Finney expects consumer spending to hold up during the holidays and hiring to continue picking up, obviously with both sales and jobs figures staying weak but with the trends showing encouraging improvements in a positive direction. He sees corporate profit growth in energy, telecommunications, agriculture, and materials companies generally, and technology and financials still having some way up to go despite some market skepticism on those two. Finney's big worry is sovereign debt, in his word at O'Lunneys, "Dubai and Greece are no big shakes, or at least they shouldn't be. And Vietnam and one or two of those 'Stans aren't major players at all. Problem is these damn contagion spreading bare naked credit default swaps somehow still exist. Hell, pick and pay or whatever they were called, those worst of subprime mortgages were no more than 2% of the whole mortgage market, subprime as a whole maybe seven or eight percent, but those downward bet CDS securities are like endless shrimp month at Red Lobster. Get started and they can make you dangerously ill. If we are going in the shitter again it will be sovereign debt leading the way with those same CDS derivatives making billionaires out of a relative few while putting the financial world in chaos again. Don't take me seriously on this, I'd bet against it happening, but I don't feel alive if I'm not worried."

Finney reititerated his positive outlook for the holidays and said that "a wall of something is still being climbed and I hope it doesn't get too slippery". While having a tendency to be somewhat obtuse Finney's overall view can best be characterized as not negative enough to dare missing the next big move.

Monday, December 07, 2009

Balancing those gains and losses

We're entering that unpredictable period of the year that adds one more variable to the equity market. That's the tendency of investors to buy and sell stocks for tax reasons as they look to protect gains from the taxman, sometimes needing to sell winners to take advantage of losses and more often selling losers to offset gains. It can go either way.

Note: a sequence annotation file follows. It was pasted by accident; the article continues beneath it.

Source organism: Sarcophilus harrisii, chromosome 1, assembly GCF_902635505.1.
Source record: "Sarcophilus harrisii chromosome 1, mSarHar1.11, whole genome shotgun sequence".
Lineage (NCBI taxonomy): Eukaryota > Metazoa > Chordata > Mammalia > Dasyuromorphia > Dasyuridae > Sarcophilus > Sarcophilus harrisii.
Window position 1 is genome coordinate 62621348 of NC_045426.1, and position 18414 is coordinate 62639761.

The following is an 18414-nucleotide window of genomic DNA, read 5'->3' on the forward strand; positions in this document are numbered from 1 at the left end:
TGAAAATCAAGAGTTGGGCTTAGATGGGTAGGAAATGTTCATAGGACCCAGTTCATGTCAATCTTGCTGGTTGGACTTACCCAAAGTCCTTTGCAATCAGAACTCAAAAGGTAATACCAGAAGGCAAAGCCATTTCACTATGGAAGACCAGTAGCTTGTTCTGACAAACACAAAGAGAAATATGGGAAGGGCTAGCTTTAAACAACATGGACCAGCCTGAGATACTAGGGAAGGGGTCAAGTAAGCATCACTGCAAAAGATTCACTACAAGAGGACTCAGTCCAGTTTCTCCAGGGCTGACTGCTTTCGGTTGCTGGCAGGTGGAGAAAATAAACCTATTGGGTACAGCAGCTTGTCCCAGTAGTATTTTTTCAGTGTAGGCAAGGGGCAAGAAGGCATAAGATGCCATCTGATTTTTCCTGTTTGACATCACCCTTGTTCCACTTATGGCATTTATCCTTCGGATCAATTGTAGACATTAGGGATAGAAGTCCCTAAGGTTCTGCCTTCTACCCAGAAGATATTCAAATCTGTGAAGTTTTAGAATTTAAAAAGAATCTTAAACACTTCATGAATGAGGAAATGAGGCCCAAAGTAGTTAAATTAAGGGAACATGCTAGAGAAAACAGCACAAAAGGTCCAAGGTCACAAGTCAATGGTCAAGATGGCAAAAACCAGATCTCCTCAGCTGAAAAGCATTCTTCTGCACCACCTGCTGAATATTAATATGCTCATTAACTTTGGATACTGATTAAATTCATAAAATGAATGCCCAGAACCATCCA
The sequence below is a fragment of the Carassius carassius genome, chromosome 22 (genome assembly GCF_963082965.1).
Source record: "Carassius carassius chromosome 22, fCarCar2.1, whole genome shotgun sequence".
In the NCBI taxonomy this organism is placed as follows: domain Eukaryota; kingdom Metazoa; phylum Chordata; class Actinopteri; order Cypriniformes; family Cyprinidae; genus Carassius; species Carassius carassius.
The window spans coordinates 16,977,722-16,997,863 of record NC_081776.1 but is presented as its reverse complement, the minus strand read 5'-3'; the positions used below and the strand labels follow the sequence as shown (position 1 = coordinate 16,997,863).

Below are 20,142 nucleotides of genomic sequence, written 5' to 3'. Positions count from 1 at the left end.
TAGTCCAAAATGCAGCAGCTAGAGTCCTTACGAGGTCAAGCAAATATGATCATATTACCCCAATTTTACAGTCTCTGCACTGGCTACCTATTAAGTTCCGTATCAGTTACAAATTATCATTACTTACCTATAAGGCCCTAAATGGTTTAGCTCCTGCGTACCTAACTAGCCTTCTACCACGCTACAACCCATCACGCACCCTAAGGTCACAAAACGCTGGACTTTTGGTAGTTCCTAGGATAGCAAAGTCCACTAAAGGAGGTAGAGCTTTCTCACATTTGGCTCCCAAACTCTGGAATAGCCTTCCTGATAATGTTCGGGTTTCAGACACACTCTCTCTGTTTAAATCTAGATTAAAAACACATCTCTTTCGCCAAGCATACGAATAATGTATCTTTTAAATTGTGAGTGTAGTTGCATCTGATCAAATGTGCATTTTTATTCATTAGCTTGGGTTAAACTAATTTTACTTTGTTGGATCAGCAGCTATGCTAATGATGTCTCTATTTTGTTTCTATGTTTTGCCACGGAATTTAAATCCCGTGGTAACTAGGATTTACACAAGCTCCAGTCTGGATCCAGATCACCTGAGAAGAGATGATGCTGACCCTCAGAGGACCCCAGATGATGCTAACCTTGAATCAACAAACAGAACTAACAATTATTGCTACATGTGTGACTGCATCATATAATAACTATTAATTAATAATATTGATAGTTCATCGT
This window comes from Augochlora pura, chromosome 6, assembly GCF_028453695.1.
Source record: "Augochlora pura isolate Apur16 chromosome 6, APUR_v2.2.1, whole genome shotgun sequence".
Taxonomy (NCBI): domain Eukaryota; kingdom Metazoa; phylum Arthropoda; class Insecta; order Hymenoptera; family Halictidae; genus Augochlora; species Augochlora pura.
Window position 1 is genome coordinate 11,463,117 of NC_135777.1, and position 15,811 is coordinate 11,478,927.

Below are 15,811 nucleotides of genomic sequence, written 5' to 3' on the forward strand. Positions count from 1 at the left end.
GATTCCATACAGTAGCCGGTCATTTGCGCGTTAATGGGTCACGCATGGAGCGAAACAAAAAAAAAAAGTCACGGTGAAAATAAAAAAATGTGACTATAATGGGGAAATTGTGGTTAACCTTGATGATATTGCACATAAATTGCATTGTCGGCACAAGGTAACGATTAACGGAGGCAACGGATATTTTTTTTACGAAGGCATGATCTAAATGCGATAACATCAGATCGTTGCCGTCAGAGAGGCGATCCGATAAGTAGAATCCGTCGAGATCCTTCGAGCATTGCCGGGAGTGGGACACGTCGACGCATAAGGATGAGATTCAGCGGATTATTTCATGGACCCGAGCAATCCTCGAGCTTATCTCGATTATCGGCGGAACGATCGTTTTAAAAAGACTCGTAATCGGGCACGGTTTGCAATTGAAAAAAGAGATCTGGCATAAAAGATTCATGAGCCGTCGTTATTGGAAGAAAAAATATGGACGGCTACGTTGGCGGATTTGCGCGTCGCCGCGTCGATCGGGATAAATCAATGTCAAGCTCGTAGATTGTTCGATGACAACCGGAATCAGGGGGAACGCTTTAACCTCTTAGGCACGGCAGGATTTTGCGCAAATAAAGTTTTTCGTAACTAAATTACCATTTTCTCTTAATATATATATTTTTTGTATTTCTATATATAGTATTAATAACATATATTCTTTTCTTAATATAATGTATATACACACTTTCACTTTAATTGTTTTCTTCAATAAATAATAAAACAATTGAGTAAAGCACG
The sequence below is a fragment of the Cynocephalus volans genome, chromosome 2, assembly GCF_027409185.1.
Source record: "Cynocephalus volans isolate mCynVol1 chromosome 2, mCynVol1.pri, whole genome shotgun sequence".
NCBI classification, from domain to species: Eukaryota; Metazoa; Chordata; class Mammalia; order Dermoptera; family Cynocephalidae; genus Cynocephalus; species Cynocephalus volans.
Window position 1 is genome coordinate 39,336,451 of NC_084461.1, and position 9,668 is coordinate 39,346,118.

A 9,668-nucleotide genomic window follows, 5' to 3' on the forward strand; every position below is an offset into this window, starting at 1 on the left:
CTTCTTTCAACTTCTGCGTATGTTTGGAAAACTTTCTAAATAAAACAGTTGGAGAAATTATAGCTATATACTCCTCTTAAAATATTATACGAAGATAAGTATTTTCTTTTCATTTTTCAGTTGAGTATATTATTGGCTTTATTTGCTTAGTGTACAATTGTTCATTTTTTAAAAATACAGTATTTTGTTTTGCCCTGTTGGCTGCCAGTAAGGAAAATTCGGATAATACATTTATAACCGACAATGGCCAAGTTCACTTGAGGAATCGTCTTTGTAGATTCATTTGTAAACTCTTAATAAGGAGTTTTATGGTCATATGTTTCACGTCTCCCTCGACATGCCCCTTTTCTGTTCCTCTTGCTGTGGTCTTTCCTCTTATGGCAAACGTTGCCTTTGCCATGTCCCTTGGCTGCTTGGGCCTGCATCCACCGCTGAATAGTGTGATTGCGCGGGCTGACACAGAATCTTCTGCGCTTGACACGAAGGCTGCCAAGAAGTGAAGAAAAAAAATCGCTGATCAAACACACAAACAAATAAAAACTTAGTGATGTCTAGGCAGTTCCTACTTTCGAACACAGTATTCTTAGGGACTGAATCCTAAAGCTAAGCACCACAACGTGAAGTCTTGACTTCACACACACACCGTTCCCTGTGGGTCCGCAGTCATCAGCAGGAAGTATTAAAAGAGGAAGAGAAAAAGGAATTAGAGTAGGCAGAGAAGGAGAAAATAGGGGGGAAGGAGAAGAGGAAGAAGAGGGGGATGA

Fundamental investing, trend investing, event investing, and sector investing have not gone away but most tax authorities live on a calendar year so making the best of it is part of the art in the fourth quarter and more so in the month of December. In big liquid large caps the effect is no doubt muted but moving down the chain of market caps and reaching small caps the impact can be pronounced and completely out of line with the current fundamentals of a company. Deciphering this phenomenon is almost impossible, but for those who happen to follow companies throughly there may be opportunities, opportunities either to buy more or not panic.

Saturday, December 05, 2009

U.S. equity market's strong performance, relatively speaking?

The general wisdom seems to be that the U.S. equity markets have had an exceptionally strong performance in 2009. They certainly have bounced back but the back page stats in this week's "The Economist" had an interesting table. It showed the full year 2009 to date performance of all viable global financial markets on a currency weighted performance basis, that's putting all performances in dollar terms.

On this basis the U.S markets are as stated with the Dow up 19% and the S&P up 23%, all fine at the start. On a dollar weighted basis, however, many other markets seriously outperformed. Looking primarily at some major economies and excluding those like Russia, Venezeula and a few others with serious inflation issues, what we see for 2009 on a dollar weighted basis for equities is Canada up 55%, Brazil up 148%, Germany up 31%, China up 79%, Singapore up 66%, Britain up 39%, the Euro area as a whole up 30%, Emerging markets as an index up 73%, the MSCI(developed world as a whole) up 32%, Australia up 71%, I could go on but you get the picture.

With the dollar declining in value, interest rates at rock bottom, the stimulus effectiveness in question, and growth not yet especially apparent, U.S. equities have broadly underperformed global markets in 2009. Even those in the U.S. with nice gains in their portfolios have been seeing, or not seeing but experiencing anyway, a material decline in their relative performance and purchasing power.

There are so many tangential and derivative points to this thought that saying more would ultimately go nowhere, at least not here. The stats on equity markets by themselves are just interesting, no matter what one's interpretation, and those stats are certainly not present in media discussion or even some serious discussions of U.S. equity market performance.

Friday, December 04, 2009

StubHub airlines

In a few weeks of making flight reservations for myself and others to various locations, some on short notice, it's become clear that the airlines are running the same game as concert ticket auction sites. Two days ago a round trip ticket that I needed was $441. I was kicking myself for having to pay this much for a relatively short flight, looking at the Southern Crescent with its terrible train schedule. I checked the airline again today---$213 for the same ticket. They obviously had some extra seats. Same with another ticket for someone else, a longer trip, $360 two weeks ago, $600 four days ago, $470 when the purchase had to be made today.

This is all legal, and the rationale is obvious. Fill the planes and get as much for each seat as possible based on some completely unstated pricing system run by mathematical models. This consumer can only scratch his head and keep checking prices until it may be too late.